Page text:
Information Security
Security Incidents
Phishing E-mail Attempts

The University uses the Email Defense System to scan and filter phishing attempts, junk email, viruses, and malicious high-risk attachments.

Despite best security efforts, phishing attacks can still occur. The consequences of responding to phishing emails can be devastating to everyone.

As a general practice, do not click on any links, open any attachments, or respond to emails you suspect are a ruse to divulge your personal information or purchase goods and services.

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What do cyber criminals want?

They are:

  • seeking your NetID credentials or Social Security Number
  • requesting you to pay money or use cryptocurrency for a good, service, or opportunity
  • wanting you to purchase equipment or gift cards on their behalf
  • soliciting your personal bank or credit information

How are they getting it?

The most successful tactic cyber criminals use to prey on victims is to impersonate respected members of the McCormick community with:

  • overly simplistic offers of employment
  • links to nefarious Google documents
  • personalized requests asking for “quick tasks” to be completed

What is "spoofing"?

Display name spoofing is a phishing technique attackers use to impersonate a trusted sender like a Dean, Chairperson, or co-worker.

The attacker does not need direct access to the trusted sender's account. The attacker creates a free e-mail account using the trusted sender's first and last name, which is typically publicly available on department websites.

Northwestern has seen a sharp increase in these types of impersonations, including a more sophisticated name display (for example: FirstName LastName <>) and e-mail signatures referencing the trusted sender's job title, awards, and education.

The attack typically begins with a subject line that is either blank or says "Request" and a short message to the recipient, such as "Are you available?". If the recipient responds, the attacker builds momentum in the e-mail correspondence indicating that he / she is unreachable by phone and requests the recipient to purchase gift cards on his / her behalf.

What are signs of a fraudulent email?

Common signs of a phishing campaign are:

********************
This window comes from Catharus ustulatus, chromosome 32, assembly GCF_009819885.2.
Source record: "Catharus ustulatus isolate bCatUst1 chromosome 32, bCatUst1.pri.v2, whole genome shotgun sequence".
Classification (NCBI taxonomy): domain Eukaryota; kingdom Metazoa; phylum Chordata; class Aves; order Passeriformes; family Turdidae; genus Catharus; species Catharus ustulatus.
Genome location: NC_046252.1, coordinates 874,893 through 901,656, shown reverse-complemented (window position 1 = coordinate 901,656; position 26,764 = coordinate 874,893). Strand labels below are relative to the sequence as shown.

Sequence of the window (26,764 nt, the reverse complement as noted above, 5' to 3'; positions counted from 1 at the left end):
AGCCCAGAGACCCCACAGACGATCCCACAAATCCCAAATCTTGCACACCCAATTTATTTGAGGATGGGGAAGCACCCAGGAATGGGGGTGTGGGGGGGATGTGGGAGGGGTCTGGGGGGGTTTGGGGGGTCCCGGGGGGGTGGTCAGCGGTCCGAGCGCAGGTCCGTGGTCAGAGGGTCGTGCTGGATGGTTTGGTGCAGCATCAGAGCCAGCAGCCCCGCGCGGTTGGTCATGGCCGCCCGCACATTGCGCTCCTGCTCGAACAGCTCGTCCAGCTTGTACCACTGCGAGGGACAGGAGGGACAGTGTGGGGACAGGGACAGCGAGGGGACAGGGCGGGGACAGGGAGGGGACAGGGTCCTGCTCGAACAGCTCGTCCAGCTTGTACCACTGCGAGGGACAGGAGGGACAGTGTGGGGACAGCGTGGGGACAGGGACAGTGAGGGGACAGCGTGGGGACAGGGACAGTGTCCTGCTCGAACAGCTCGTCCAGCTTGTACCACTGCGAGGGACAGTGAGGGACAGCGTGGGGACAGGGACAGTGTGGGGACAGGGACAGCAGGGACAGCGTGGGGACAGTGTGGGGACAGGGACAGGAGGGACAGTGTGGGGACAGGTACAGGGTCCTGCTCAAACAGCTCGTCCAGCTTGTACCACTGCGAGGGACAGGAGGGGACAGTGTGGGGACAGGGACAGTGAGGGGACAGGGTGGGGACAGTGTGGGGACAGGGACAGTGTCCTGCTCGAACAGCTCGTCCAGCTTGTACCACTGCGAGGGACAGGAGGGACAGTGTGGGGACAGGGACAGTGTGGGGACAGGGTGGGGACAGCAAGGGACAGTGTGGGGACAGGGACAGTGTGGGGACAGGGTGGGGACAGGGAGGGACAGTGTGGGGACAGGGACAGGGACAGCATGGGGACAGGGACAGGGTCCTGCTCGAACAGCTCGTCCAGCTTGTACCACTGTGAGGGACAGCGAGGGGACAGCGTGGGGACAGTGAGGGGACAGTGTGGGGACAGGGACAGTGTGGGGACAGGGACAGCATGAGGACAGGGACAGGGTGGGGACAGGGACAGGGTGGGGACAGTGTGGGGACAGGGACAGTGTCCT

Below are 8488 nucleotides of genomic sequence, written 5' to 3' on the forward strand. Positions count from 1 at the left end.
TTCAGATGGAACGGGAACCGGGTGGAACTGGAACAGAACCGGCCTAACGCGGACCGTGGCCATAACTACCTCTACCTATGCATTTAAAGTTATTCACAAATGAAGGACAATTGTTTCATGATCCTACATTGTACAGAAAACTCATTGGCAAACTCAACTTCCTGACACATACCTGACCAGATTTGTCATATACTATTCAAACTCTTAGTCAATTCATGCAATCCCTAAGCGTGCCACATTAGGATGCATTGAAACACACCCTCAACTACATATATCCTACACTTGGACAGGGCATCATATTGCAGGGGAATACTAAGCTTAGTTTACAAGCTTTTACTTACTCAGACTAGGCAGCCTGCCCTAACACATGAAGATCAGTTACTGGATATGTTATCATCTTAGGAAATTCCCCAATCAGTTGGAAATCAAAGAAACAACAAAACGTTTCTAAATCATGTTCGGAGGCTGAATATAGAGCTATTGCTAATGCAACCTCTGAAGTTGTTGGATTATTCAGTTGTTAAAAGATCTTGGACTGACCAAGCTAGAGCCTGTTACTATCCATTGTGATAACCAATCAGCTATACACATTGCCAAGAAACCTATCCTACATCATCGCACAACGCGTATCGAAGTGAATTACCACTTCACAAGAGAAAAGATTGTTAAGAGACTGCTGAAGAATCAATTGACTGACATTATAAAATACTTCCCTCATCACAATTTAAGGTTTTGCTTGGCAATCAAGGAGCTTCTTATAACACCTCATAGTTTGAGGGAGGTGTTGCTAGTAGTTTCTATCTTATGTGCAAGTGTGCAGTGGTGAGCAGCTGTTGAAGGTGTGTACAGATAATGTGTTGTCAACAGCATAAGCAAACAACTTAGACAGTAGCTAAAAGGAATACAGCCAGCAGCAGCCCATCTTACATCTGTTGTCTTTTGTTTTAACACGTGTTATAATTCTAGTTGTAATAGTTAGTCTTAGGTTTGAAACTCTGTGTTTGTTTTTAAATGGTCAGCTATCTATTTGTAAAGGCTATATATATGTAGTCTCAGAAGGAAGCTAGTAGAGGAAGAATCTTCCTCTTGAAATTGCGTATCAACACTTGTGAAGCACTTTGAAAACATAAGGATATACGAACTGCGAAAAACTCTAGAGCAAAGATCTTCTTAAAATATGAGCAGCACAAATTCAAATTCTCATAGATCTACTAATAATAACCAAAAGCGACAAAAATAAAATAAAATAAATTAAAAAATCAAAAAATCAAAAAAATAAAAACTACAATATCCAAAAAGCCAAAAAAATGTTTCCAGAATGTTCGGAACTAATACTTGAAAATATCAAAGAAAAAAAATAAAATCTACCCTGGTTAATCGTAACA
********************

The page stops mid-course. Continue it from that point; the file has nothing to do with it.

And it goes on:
• messages from a free email address (e.g., Gmail or Hotmail)
  • the sender’s email address does not match the sender’s display name (e.g., Julio Ottino <>)
  • the sender’s name does not match the email signature (e.g. the email is from “Joe King” but signed in the body of the message by Julio Ottino)
  • requests to move the conversation to a personal email account or messaging service such as WhatsApp
  • items shared via Google Drive but the sharee’s name and email address do not match (e.g. Julio Ottino has shared the following item)
  • requests to enter personal information into a bogus website

Check out the How to Identify a Fraudulent Email Scam video on the NUIT Communications YouTube Channel for more information on how to spot phishing email scams. And review the Information Security section on the McCormick website for more information on Protecting Your Information and Identity.

NOTE: Northwestern will never ask for personally identifiable information, such as passwords, Social Security numbers, or account numbers. Official email accounts should be used to conduct University business; not unauthorized Gmail accounts.

Who is most at risk for falling victim to a scam?

Spoofing techniques, in particular, are especially effective against victims using a mobile device as mobile e-mail clients display less information about the sender than desktop clients. If an email looks suspicious, tap on the "From" name to display the sender's email address and make a judgement call.

How can we protect ourselves?

Northwestern's role

As noted above, to prevent email scams from reaching the University’s central email server, Northwestern’s Email Defense System (EDS), powered by Proofpoint, blocks the majority of malicious messages from being distributed to the University community or quarantines them from your inbox. However, malicious and junk emails occasionally slip through this security net; and sometimes a legitimate message is caught in the filter.

Your role

  • Be cautious of unsolicited or suspicious emails with generic language or misspellings
  • Do not click on links directly from emails
  • Delete known or reporting phishing attempts from your inbox and deleted mail
  • Do not provide or enter personal information into unsecure, unknown or suspicious web forms
  • Use an antivirus software and ensure all others software is up to date
  • Manage your EDS message filtering to add or remove senders from the Safe and Blocked lists
  • Check your Outlook’s junk mail folder often for potential false positives

How do I report a suspicious email?

If you have received a suspicious email or believe you are experiencing employment fraud:

  • Immediately suspend all communication with the other party
  • Report the suspected fraud to McCormick IT (; include the email headers so that the message can be blocked and then delete the email from your inbox and deleted messages
  • If you entered or provided your NetID credentials, reset your NetID password as soon as possible and contact McCormick IT for a consultation on how to health check your device
  • If you sent money to the impersonator, immediately contact your bank or credit card company to close your account and dispute any charges; next, call Northwestern University Police (847-491-3456) or your local police department’s non-emergency number to report the incident
  • File a cybercrime incident report with the FTC if the exchange happened via email or over the Internet
  • Continue to monitor your bank accounts and credit report if personal information was disclosed